The Problem with ACEs Implementation

The Adverse Childhood Experiences study was ground-breaking in its recognition that childhood trauma impacts individuals across their lifespan. This was the big take-away, that adults are living with unrecognized and thus untreated physical, mental and emotional consequences that have massive detrimental impacts on their quality (and quantity) of life.

And yet, when we see the research and programming that has been implemented following the ACE study, the consensus seems to be that the effort and expense involved in treating those adults is just too much to expend. The majority of efforts are focused on prevention or early childhood intervention rather than treatment of the traumatized adult. And so the conversation about ACEs revolves around children, not around the adults from whom this study originated.

Further, when the traumatized adults are referenced at all, it is as a supportive player in the child’s story, or as researchers put it, the adult’s role is to be an effective “buffer” for children. When looking at the traumatized adult, support and treatment for them is seen as valid only insofar as it relates to their child’s well-being, not as having value in and of itself.

I often read complaints by those who are working to forward the integration of ACEs science into health care that they are frustrated by the “silo” effect, with each physical and mental health specialty working separately instead of in coordination to address the impacts of trauma.

It seems to me that the missing picture here is that we are not just silo-ing our treatment, we are silo-ing those we are treating. When we are talking about Adverse Childhood Experiences, we are talking about inter-generational trauma. We are talking about families. And yet what I see in the programs that are being created, and the research that is being done, is a child-centered focus. The mother, when mentioned, only exists to “buffer” the child, and the father does not exist at all.

Where is the whole-family approach? I see glimpses of it in discussions about child-parent psychotherapy, but then I see that the goal of this therapy is “returning the child to a normal developmental trajectory”. Returning the child? What about the parent? What is the goal for the parent in this scenario? Is their development irrelevant? If we are truly engaged in creating trauma-informed systems change, we need to be engaged from a whole family framework. ALL the traumatized people matter.

Further, all the systems that perpetuate trauma matter. If we are not looking at creating change from an intersectional, social justice informed framework, we are just spouting the same bullshit that the privileged upper class have been spouting for eons, about how those poor mothers are responsible for all the evils of the world. We must acknowledge the systems of oppression that lead to inter-generational trauma. Then we must tear those systems down, and re-build. I am encouraged to see a new framework arising in this area which recognizes the Pair of Aces: Adverse Childhood Experiences, and Adverse Community Environments.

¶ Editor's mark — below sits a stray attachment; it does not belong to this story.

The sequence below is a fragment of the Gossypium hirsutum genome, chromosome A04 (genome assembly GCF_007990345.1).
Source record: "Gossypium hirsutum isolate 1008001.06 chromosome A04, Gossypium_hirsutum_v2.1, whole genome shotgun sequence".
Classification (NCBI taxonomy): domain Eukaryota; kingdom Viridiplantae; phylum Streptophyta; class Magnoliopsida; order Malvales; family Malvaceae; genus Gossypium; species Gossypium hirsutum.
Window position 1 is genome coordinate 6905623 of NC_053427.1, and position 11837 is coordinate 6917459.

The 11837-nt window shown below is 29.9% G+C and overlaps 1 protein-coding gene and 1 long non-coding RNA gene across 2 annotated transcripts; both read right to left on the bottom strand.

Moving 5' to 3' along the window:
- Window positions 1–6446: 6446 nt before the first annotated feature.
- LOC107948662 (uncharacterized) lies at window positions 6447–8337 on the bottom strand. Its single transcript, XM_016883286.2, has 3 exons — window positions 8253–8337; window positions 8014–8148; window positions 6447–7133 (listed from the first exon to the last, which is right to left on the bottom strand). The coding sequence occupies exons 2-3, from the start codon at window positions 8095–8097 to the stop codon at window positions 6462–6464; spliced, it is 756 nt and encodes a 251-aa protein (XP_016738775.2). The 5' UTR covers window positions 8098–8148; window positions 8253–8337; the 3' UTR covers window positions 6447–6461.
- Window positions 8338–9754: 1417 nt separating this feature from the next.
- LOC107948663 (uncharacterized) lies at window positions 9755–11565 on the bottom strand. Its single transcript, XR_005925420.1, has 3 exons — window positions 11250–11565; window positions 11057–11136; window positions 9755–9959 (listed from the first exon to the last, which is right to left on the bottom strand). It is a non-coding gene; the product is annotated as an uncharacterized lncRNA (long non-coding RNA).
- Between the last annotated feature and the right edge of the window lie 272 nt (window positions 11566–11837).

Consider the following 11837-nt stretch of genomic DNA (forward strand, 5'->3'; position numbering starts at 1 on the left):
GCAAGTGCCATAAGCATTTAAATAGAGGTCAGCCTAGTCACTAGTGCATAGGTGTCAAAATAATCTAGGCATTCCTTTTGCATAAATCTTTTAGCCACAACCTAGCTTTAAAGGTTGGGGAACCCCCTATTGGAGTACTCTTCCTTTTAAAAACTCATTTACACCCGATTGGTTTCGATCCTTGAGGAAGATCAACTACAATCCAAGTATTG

We must also acknowledge that adverse childhood experiences do not only exist in impoverished communities, they exist in all communities. The original ACEs research came from a group that was for the most part, Caucasian and middle class. What this shows us is that the systems we live in are not just harmful to the oppressed, they are harmful to all. This does not mean that we ignore systemic oppression and discrimination. It does mean we acknowledge the pair of ACEs, Adverse Childhood Experiences and Adverse Community Environments, and how they are intertwined, while still acknowledging that childhood trauma is a universal issue.

When we are creating systems to address trauma, we need to ensure that we are not profiling a certain demographic and only creating change in the systems that serve that demographic. We need to be creating change in all systems. What does this mean? This means instituting a trauma informed framework in the inner-city school and the private school. This means educating social workers and business leaders about creating trauma informed workplaces.

We need to zoom out the lens we are using to view Adverse Childhood Experiences. Firstly, to the whole family system, and then, to the systemic discrimination that perpetuate violence and oppression. We can’t solve this complex issue unless we acknowledge the universal nature of childhood trauma, and see that ACEs touch every family and every community.

This article first appeared on ACEs Connection

About the Author:

Joyelle Brandt is a feminist artist, author and speaker. She is the author/illustrator of the children’s books Princess Monsters from A to Z and One Act of Kindness, and co-editor of the anthology Parenting with PTSD, a groundbreaking collection of writing by parents who are survivors of childhood abuse. When she is not busy raising two rambunctious boys, she is most often found playing her guitar or covered in paint at her art desk. Follow her on Facebook, Twitter and Instagram for art and inspiration.


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2 thoughts on “The Problem with ACEs Implementation

  1. Yes. I’ve been trying to write my own version of this, because I’ve personally seen the ACES scale used in a way that is just re-traumatizing for those made to take it then profiled because of it. I’ll post it eventually, but it is totally in line with this.


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